The first visit to the land of the fairies began my second day in Scotland. I arrived early to get over jet lag and visit some long lost friends in the Borderlands just south of Edinburgh. In this part of Scotland is the location for the wonderful tale of Thomas the Rhymer. Thomas was a 13th century laird who went with the Queen of Faeries to her world for 7 years. When he returned he had the gift of prophecy and it is said that he eventually left again with the Queen and was never heard from again. So off I went to find the stone that marked his encounter with the Queen. Up a narrow road near the town of Melrose, famous for its ruined Abbey, is a small marker with the story. Just a bit further on foot is the stone where Thomas first encountered the Queen of the Faeries and a nearby marker for the place where Thomas gave his prophesies. If only I could find this same magic and meet the Queen. I looked out over the lovely landscape and knew the fairy world was very close. I had tea just down the road by the last bit of Thomas’ house—the Rhymer Tower. Sir Walter Scott elaborated on this story in poem and Washington Irving used Thomas’ tale to inspire his story of Rip Van Winkle.

Marker for Thomas’ encounter with the Faerie Queen

13th century Rhymer Tower

My next encounter with the fairy worlds of Scotland was a few days later at Blair Castle just north of Edinburgh in Perthshire. This beautiful white castle was first started in 1269 and has over the centuries become an iconic part of Highland landscape and culture. In fact the day I was there the Atholl clan was having their annual highland games which meant lots of handsome men in kilts, a joy not lost on a bus full of women. Several centuries ago the nature spirits of the land came to the Atholl brothers and requested that they plant trees. So the brothers not only planted trees all over their extensive lands but planted a forest of exotic trees next to the castle. Oh My!!! This enchanted forest of giants was alive and powerful. When I entered their world I left my own and walked into another realm. The sound, feel, smell, sight of these beings was overwhelming. I wandered down the path amongst ancient trees so much taller than in the part of the world where I live. The cool breeze whispering in the trees perfectly conveyed the songs of happy birds mixed with the melody of the babbling brook. I really need some new words—magic and enchantment just aren’t good enough anymore. Definitely on the “return to soon” list. Oh and there is also a walled garden with ponds and bridges, nesting swans and cygnets—-ahhhh.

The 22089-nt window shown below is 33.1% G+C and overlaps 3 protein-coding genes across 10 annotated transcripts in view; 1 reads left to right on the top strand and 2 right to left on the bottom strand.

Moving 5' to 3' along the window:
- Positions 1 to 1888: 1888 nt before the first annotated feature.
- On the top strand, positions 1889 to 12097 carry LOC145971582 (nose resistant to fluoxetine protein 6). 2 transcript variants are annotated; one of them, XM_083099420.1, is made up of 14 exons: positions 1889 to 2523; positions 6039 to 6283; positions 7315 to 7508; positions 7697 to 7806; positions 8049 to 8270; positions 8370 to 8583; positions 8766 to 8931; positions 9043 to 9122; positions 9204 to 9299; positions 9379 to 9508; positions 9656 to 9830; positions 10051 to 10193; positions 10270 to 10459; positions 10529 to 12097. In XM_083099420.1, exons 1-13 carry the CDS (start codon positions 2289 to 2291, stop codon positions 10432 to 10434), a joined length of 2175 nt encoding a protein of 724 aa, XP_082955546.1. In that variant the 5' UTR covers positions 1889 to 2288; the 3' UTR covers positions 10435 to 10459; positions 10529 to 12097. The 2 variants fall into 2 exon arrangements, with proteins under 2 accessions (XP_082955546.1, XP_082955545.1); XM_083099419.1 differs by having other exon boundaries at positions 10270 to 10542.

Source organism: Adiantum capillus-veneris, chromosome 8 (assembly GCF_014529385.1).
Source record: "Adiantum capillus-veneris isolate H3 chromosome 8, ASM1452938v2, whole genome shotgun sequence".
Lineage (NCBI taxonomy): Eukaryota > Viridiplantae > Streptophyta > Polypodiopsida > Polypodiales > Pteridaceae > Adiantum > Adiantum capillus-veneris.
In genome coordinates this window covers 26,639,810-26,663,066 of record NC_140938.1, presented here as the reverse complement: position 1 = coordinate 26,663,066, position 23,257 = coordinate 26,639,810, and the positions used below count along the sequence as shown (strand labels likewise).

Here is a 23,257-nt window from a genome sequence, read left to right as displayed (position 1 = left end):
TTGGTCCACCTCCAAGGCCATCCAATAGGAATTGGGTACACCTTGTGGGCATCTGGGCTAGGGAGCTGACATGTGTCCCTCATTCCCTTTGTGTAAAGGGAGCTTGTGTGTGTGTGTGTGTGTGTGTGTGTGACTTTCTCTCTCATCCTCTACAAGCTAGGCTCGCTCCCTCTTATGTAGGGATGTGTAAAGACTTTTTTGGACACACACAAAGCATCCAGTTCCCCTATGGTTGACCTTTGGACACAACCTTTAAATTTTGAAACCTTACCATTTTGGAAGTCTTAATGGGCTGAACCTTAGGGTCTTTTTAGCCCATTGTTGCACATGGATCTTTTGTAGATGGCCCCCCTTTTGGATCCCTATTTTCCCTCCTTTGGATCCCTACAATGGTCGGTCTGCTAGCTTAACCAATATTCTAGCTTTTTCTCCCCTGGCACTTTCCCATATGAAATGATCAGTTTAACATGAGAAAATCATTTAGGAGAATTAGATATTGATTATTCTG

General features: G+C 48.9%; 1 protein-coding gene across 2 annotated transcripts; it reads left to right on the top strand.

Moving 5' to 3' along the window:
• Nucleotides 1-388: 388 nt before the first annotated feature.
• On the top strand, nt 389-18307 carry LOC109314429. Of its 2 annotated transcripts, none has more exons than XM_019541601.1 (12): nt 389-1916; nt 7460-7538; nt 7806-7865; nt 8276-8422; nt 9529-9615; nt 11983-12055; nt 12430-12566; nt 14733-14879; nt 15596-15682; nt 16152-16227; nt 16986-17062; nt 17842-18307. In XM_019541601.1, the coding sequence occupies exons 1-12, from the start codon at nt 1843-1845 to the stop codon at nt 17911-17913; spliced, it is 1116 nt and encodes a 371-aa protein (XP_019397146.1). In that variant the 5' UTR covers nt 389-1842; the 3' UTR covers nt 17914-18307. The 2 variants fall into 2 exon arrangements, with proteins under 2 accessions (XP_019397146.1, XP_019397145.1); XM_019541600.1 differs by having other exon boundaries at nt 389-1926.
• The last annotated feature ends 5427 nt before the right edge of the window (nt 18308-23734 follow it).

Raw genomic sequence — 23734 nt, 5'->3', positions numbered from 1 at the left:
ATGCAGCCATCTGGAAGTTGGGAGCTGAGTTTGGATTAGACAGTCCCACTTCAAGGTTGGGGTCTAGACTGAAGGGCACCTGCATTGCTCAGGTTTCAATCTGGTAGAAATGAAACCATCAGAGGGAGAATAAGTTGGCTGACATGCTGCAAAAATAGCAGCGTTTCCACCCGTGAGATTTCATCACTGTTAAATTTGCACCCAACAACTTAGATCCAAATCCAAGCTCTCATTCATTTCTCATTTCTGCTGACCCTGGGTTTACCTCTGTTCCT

The fairy world reigns supreme on the Isle of Skye. I was still in total bliss from my time at Callanish when I took the ferry to the Isle of Skye and soon arrived at the Faerie Glen. The land contours form a miniature world of green mounds, tiny lake and low stone walls. If you can’t find your way to the nether world here you haven’t tried. I followed a mother sheep and her twins over the top of a small hill down to a saddle where I found an enchanted playground. Humans have built cairns and labyrinths into the landscape to form an interactive garden with nature spirits. Time stood still as I walked a labyrinth on the side of the hill and added a stone to a cairn. I chased lambs and just stood in awe of the subtle beauty of the green grass covering gentle hills rolling down to a pristine lake. I left fulfilled and joyful for my time in the land of the Faerie Glen.

Just a bit farther down the road on Skye is Dunvegan Castle, the 13th century home of the McLeod clan. Around 1500, a Fairy Tower was added to look over the inlet of Loch Dunvegan and the small islands with seal colonies. On the day I was there the sun was shining and the islands were fully illuminated with the warm, bright light. I kept looking out the windows of the castle to the seal islands and thought how lucky I was to be there at that particular moment, to be part of this history and see what the lairds saw for centuries. On the wall in the castle is The Fairy Flag, a mysterious flag of silk that was said to originally to be a gift from the fairies to guard the infant children of the castle. The fairy flag is said to lose its powers if unfurled more than three times, so far it has been used twice to enlist the fairy world to save the castle. I wandered the informal gardens that were in full bloom. The enchanted land has a waterfall and paths leading down to the loch where you can get a boat to go see the seals close up.

Looking out to the seal islands from Dunvegan Castle

After we left Dunvegan Castle we made one final fairy stop at the Fairy Bridge where often a phantom piper can be heard playing mournful tunes. I walked down the side of the bridge to the little stream the trickled through flower meadow and over small rocks. It didn’t take any imagination to see where fairies could hide along the soft bank. I didn’t cross the bridge because there is a chance you can enter the realm of the fairies and I was on my way to the Holy Isle of Iona and I had things to do—maybe next time.